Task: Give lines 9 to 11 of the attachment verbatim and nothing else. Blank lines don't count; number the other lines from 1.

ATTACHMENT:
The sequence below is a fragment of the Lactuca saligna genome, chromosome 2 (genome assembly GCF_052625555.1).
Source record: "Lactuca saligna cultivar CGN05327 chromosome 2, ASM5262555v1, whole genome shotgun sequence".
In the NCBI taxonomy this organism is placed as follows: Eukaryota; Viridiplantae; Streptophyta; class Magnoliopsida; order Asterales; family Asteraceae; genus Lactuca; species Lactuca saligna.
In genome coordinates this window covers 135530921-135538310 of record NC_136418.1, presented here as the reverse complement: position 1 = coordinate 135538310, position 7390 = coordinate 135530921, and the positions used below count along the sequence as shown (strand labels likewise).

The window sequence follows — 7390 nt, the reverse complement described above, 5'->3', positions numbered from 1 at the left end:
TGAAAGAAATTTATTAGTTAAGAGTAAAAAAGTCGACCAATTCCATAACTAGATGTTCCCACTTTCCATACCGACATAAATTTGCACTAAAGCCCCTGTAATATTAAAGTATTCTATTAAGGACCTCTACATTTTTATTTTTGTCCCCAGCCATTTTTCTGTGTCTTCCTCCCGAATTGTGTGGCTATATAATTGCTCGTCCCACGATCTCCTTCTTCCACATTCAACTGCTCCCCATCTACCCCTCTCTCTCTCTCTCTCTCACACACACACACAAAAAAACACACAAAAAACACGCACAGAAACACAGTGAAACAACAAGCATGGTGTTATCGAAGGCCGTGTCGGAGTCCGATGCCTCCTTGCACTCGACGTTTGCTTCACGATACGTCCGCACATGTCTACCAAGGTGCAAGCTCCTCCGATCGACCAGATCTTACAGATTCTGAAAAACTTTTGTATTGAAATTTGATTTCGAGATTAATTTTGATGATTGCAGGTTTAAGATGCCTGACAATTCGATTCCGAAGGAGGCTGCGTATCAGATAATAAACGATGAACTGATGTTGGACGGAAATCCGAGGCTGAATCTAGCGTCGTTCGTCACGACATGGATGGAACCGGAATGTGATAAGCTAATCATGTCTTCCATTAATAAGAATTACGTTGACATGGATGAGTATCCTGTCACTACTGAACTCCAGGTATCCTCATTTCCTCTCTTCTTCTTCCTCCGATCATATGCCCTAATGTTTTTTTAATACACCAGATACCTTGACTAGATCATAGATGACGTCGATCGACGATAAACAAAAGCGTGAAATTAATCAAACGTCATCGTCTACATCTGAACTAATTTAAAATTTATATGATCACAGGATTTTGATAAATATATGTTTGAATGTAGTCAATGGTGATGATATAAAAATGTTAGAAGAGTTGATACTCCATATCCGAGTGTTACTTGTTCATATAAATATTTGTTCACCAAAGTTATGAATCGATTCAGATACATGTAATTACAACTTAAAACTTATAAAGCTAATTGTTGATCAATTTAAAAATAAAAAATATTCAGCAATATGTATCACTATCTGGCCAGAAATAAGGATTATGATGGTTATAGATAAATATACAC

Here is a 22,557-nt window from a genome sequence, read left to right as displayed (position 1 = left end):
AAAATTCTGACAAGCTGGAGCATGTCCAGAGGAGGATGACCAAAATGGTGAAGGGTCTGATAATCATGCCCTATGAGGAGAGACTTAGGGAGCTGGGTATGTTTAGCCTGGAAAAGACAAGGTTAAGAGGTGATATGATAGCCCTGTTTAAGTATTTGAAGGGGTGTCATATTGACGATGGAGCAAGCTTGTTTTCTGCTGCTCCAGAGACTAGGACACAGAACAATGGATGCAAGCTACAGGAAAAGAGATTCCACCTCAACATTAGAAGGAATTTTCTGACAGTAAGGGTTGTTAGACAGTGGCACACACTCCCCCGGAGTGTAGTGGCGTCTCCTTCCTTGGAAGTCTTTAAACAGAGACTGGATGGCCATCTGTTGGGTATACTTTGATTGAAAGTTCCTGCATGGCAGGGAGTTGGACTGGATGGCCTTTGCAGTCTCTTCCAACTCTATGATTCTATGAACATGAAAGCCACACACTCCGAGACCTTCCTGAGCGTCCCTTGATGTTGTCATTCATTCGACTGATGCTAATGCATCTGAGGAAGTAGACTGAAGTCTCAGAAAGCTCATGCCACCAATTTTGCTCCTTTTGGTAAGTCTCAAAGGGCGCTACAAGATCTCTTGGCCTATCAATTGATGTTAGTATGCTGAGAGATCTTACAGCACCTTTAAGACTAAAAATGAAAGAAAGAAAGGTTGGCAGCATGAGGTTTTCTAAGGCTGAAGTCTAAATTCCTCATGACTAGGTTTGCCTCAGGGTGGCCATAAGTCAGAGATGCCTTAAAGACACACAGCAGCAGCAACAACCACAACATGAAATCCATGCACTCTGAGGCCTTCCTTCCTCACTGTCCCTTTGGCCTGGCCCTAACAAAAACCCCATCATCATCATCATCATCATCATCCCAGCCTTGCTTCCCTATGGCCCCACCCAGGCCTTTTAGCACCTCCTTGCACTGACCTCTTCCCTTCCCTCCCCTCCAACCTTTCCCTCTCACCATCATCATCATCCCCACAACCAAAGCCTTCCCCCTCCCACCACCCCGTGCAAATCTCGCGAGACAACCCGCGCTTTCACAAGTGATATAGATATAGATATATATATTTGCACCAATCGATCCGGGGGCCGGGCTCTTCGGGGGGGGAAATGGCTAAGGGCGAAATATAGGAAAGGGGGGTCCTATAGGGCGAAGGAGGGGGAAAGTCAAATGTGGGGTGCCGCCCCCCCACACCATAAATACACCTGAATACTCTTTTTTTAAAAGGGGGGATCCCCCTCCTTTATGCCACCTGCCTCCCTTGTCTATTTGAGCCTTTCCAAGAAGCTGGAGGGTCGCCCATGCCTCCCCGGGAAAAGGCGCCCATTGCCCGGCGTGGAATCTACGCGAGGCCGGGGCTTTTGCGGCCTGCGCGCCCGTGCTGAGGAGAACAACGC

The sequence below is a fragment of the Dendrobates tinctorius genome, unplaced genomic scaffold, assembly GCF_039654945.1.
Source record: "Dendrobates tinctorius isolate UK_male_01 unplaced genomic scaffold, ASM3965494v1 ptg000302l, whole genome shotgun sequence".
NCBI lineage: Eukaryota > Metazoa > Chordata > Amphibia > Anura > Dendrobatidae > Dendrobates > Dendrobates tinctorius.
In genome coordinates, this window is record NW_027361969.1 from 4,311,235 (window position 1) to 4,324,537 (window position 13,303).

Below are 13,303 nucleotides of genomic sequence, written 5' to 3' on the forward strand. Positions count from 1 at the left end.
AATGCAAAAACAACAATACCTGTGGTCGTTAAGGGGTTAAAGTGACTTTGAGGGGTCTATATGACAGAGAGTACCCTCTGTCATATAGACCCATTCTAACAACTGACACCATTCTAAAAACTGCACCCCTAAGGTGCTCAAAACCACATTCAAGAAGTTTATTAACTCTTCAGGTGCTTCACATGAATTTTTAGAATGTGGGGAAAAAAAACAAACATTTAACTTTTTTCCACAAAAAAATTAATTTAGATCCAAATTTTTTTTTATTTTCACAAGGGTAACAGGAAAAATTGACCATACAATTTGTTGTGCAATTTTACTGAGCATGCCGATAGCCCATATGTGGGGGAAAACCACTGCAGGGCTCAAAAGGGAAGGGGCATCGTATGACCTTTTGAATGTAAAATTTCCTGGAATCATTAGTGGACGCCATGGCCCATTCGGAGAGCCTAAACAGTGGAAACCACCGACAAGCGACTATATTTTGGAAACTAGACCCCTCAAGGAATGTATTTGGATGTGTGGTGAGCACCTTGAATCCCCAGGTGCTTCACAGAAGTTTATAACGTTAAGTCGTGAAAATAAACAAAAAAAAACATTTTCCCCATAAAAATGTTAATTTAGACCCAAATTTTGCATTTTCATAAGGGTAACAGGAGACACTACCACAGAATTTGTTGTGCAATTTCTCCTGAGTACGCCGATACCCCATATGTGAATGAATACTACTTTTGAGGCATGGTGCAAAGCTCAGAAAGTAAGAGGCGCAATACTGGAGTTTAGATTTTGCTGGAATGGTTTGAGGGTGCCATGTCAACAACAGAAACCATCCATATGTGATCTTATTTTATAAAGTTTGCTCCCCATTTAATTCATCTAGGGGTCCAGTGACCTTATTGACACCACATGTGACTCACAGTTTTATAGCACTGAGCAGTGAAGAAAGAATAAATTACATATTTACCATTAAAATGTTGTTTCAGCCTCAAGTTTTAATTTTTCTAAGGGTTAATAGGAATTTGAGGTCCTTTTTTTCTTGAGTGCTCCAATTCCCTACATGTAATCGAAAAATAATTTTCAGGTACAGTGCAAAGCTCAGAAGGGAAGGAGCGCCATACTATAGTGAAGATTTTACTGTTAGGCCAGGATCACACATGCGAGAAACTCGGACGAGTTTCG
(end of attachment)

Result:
The sequence below is a fragment of the Dendrobates tinctorius genome, unplaced genomic scaffold, assembly GCF_039654945.1.
Source record: "Dendrobates tinctorius isolate UK_male_01 unplaced genomic scaffold, ASM3965494v1 ptg000302l, whole genome shotgun sequence".
NCBI lineage: Eukaryota > Metazoa > Chordata > Amphibia > Anura > Dendrobatidae > Dendrobates > Dendrobates tinctorius.